Postby CielOnTap on Thu Jul 29, 2010 2:05 pm

07/28/2010

The Dragon's Embrace
China's Soft Power Is a Threat to the West
By Erich Follath http://www.spiegel.de/international/world/0,1518,708645,00.html

'21st-Century Economic Weapon'

Beijing recently imposed strict export quotas on rare earths, resources that are indispensable in high technology, where they are essential to the operation of hybrid vehicles, high-performance magnets and computer hard drives. Some 95 percent of metals such as lanthanum and neodymium are mined in the People's Republic, giving Beijing a virtual monopoly on these resources. It clearly has no intention of exporting these metals without demanding substantially higher export tariffs. In fact, China apparently wants to prohibit exports of some rare earths completely, starting in 2015. Concerned observers in Japan have described the valuable resources are a "21st-century economic weapon." The Chinese have dismissed protests from Washington and Brussels with the audacious claim that World Trade Organization (WTO) rules allow a country to protect its own natural resources.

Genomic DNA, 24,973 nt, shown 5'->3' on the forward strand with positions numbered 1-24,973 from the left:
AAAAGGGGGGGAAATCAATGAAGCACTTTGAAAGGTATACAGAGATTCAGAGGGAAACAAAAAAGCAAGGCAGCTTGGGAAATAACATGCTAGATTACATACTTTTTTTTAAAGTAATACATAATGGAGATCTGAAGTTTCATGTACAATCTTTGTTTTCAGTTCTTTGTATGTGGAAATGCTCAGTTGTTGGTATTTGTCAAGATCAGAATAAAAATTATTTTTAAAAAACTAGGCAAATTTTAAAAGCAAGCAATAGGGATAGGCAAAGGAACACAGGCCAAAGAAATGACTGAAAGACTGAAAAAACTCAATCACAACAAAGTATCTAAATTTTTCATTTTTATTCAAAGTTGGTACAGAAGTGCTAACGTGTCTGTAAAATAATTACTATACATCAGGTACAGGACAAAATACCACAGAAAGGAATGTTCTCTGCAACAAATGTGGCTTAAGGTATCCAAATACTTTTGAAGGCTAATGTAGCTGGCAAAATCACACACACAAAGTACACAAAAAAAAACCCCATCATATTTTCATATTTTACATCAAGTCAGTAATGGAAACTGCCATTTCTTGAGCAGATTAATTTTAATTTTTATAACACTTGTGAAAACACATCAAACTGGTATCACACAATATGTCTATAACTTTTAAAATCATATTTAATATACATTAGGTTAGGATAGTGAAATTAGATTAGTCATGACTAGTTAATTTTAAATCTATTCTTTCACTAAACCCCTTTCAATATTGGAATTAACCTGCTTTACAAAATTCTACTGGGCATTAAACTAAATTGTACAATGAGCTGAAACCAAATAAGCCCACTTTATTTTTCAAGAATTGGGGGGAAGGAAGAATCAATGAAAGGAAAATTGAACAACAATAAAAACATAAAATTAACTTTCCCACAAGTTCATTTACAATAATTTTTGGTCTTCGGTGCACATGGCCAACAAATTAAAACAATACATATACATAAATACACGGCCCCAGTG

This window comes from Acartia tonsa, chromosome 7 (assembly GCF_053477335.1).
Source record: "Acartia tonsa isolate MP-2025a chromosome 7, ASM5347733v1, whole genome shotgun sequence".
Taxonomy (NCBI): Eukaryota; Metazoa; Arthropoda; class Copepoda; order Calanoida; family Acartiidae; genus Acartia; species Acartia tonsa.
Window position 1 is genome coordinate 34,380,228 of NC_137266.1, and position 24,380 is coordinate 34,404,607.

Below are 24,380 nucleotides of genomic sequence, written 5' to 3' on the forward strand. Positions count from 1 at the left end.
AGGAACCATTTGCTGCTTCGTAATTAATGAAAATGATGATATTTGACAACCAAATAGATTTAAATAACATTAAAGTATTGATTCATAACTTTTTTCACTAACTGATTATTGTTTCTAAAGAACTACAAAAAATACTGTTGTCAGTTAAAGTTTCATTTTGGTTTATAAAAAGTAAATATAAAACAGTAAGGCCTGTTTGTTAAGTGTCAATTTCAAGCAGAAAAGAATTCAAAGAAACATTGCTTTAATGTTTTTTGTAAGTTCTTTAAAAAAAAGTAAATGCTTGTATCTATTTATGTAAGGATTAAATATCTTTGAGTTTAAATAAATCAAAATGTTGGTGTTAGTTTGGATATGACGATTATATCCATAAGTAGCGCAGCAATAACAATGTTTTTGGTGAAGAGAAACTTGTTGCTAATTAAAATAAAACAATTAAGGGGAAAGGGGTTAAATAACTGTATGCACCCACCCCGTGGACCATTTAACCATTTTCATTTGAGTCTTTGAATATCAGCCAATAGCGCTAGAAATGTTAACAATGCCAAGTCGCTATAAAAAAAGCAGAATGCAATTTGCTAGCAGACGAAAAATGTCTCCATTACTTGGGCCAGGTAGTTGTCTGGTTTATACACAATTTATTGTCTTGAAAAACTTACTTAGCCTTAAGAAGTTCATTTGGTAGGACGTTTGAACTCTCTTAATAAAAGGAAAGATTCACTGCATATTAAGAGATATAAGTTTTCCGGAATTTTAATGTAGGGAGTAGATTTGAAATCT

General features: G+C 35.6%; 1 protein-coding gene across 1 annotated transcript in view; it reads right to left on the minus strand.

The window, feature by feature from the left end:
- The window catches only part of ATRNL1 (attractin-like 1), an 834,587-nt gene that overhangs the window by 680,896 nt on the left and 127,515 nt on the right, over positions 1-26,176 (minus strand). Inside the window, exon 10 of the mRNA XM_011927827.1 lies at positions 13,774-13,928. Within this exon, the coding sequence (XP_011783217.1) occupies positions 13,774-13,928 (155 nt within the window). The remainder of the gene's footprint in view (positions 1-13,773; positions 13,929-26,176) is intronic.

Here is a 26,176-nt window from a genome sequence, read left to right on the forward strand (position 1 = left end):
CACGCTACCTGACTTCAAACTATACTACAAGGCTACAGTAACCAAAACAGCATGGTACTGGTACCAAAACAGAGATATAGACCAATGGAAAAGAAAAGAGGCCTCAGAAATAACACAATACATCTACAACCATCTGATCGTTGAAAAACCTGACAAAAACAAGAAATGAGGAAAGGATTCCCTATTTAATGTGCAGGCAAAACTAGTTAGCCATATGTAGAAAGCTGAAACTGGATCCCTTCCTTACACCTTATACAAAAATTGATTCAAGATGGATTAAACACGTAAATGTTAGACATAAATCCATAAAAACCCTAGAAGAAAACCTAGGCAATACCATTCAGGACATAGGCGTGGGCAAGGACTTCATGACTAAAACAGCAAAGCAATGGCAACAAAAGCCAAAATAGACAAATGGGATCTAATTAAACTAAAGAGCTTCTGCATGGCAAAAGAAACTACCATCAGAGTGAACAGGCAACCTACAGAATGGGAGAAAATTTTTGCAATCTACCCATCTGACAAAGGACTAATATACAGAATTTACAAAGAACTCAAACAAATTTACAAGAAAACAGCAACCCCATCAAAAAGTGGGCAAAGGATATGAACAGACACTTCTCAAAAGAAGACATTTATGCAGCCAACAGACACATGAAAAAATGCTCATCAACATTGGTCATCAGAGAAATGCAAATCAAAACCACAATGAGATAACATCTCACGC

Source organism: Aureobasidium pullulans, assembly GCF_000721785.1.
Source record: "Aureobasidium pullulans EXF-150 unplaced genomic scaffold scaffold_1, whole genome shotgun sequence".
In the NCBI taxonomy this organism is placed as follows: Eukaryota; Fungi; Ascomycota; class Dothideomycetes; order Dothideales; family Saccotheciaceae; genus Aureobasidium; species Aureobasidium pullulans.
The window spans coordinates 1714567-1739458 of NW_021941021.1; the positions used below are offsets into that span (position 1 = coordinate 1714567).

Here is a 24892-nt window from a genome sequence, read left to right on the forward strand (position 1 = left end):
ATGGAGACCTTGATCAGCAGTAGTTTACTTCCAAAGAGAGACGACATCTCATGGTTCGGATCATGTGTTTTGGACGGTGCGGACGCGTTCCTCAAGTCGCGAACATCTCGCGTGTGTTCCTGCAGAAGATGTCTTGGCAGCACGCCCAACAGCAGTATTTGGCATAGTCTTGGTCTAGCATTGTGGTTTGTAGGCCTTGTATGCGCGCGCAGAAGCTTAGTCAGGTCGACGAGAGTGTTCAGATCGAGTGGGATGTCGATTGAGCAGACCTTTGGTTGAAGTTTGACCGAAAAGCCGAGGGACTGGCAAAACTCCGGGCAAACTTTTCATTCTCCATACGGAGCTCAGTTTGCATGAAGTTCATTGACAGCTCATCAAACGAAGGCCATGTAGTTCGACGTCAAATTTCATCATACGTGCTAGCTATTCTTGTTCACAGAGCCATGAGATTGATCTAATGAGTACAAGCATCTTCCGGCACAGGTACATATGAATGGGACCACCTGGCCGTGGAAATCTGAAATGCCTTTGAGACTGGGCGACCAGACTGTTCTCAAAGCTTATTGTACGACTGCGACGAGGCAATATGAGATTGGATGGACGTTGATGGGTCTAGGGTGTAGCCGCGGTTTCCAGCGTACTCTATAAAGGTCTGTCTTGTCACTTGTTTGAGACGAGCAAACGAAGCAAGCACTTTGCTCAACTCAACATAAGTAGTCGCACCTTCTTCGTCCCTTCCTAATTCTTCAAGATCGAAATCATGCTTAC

Maybe that is why North Americans are keen to have recycling of old cellphones and computers under the umbrella of "green" waste processes--the rare metals can be recycled locally.
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Re: Chinese Political Scene

Postby CielOnTap on Mon Sep 27, 2010 11:06 pm

China exec gets 20 years for leaking secrets
Reuters September 27, 2010 10:01 PM